Before going into an informational interview, you must be prepared. If an executive is willing to give you their time, you want to show them that you appreciate their time and you take the opportunity very seriously. Go into the meeting looking sharp, carrying a clean notebook and pen (not a crumpled up piece of paper), and armed with at least 10 questions. Most likely, you will be able to ask the employer at least 5 of your questions so have the questions listed out in your notebook in priority order. Today, I set up a current intern of mine with an entertainment publicist friend for an informational interview. I told my intern to run her list of questions by me first as I wanted to help make sure her questions made sense (since I know my friend’s position at the company) and were in her best interest. If you have a close relationship with the person who sets up the informational meeting, you can also try running your questions by this person ahead of time. To clarify, I’m encouraging you to run the questions by the person who set up the meeting – not the person you are actually meeting with. Here are some tips when putting together your questions:
1. Every question should be designed to either teach you more about that job/field/industry or provide you with insight on how to get started in that job/field/industry.
2. Use the opportunity to understand what you can do today to get to where you want to be. Ask questions like, “What websites/magazines do you read to keep up-to-date about your industry?”
3. Remember, you want to use this opportunity to get advice for your own personal situation. Ask questions like, “How would you suggest I get started in this industry? What can I do today (as a high school or college student) to make myself a more desirable candidate?”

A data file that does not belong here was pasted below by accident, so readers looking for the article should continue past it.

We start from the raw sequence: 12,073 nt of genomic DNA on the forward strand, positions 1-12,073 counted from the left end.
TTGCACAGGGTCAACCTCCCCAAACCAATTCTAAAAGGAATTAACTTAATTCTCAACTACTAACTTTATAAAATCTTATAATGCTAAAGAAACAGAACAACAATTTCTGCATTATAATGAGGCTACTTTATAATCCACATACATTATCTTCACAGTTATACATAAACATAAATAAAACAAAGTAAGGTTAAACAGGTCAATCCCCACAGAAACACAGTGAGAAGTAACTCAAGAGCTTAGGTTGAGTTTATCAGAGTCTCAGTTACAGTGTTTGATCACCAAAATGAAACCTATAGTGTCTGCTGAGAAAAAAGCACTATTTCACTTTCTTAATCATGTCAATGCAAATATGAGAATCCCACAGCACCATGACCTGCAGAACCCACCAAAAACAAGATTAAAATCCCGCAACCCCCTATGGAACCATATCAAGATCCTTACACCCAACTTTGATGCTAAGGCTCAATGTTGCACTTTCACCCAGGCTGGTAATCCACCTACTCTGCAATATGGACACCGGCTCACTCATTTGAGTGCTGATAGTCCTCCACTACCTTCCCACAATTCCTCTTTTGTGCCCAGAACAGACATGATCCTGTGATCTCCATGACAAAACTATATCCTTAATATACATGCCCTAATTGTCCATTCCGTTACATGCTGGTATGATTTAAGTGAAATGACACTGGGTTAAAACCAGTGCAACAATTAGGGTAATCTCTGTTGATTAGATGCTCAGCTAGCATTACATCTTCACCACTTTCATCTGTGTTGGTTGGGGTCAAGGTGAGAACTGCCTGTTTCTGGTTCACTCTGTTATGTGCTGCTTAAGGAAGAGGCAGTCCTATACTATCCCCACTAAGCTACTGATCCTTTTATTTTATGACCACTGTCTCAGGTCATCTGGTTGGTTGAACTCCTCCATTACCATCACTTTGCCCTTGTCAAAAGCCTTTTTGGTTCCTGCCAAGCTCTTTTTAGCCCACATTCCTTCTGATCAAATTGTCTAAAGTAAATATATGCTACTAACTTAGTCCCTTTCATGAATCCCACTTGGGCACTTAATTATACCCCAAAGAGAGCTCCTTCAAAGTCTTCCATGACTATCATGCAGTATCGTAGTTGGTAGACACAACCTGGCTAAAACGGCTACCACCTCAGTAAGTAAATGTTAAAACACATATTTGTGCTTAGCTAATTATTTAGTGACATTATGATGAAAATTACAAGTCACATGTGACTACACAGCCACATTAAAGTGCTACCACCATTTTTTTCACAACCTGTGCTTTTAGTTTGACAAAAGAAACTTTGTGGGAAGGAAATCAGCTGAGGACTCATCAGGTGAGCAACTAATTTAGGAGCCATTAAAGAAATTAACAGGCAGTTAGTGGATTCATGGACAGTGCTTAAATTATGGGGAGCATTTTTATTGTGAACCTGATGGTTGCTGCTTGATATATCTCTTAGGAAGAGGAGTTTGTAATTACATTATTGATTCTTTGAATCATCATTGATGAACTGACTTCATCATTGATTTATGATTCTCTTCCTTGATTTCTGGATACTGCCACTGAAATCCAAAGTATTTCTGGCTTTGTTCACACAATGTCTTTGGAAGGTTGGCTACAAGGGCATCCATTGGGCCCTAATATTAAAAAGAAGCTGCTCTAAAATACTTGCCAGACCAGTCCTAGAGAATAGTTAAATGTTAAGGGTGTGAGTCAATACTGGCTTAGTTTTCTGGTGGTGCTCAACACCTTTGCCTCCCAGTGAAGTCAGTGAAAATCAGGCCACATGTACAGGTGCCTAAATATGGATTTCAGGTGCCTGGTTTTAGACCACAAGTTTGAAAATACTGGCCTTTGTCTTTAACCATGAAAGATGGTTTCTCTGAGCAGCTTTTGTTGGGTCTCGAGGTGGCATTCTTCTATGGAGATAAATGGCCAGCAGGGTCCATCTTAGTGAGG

4. You should leave the informational interview with a clear idea of this person’s roles/responsibilities. You can ask questions like, “What are some of your day-to-day roles/responsibilities?”
5. Not every job is glamorous, every job has it’s downsides, you can also ask, “What are the biggest challenges you face within your job?” Use this informational interview as an opportunity to understand all sides of the job/industry.
6. If the person you are meeting with goes into lengthy job descriptions or starts to list out great resources for you, take out your pen/paper and start making notes. Show them that you are serious.
7. If the person you meet with suggests you follow up with them or visit any websites, make sure you do so. Send them a note about it a few weeks later to let them know you took their advice.
8. Send the person a thank you note after the meeting or phone call and let them know you appreciate them taking time out of their day to speak with you.